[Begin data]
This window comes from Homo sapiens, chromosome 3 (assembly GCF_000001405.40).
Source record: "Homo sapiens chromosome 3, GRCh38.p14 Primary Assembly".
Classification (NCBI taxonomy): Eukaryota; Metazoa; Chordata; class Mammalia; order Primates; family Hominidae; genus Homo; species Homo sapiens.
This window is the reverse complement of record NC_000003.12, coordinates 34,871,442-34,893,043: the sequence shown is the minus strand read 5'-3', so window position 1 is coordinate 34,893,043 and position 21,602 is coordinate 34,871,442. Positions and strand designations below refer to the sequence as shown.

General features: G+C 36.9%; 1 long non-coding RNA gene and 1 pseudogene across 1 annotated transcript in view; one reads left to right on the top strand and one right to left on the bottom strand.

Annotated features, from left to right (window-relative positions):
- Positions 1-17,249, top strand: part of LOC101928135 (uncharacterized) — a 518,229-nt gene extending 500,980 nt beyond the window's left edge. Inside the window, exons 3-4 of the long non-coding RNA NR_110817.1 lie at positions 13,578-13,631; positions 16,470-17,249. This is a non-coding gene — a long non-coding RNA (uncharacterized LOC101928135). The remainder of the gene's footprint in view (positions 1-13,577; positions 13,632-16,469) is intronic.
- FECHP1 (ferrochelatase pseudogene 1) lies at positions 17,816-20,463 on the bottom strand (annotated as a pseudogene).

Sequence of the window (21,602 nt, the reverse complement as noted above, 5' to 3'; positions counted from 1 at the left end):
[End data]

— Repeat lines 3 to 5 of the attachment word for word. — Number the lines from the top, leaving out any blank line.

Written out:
Classification (NCBI taxonomy): Eukaryota; Metazoa; Chordata; class Mammalia; order Primates; family Hominidae; genus Homo; species Homo sapiens.
This window is the reverse complement of record NC_000003.12, coordinates 34,871,442-34,893,043: the sequence shown is the minus strand read 5'-3', so window position 1 is coordinate 34,893,043 and position 21,602 is coordinate 34,871,442. Positions and strand designations below refer to the sequence as shown.

General features: G+C 36.9%; 1 long non-coding RNA gene and 1 pseudogene across 1 annotated transcript in view; one reads left to right on the top strand and one right to left on the bottom strand.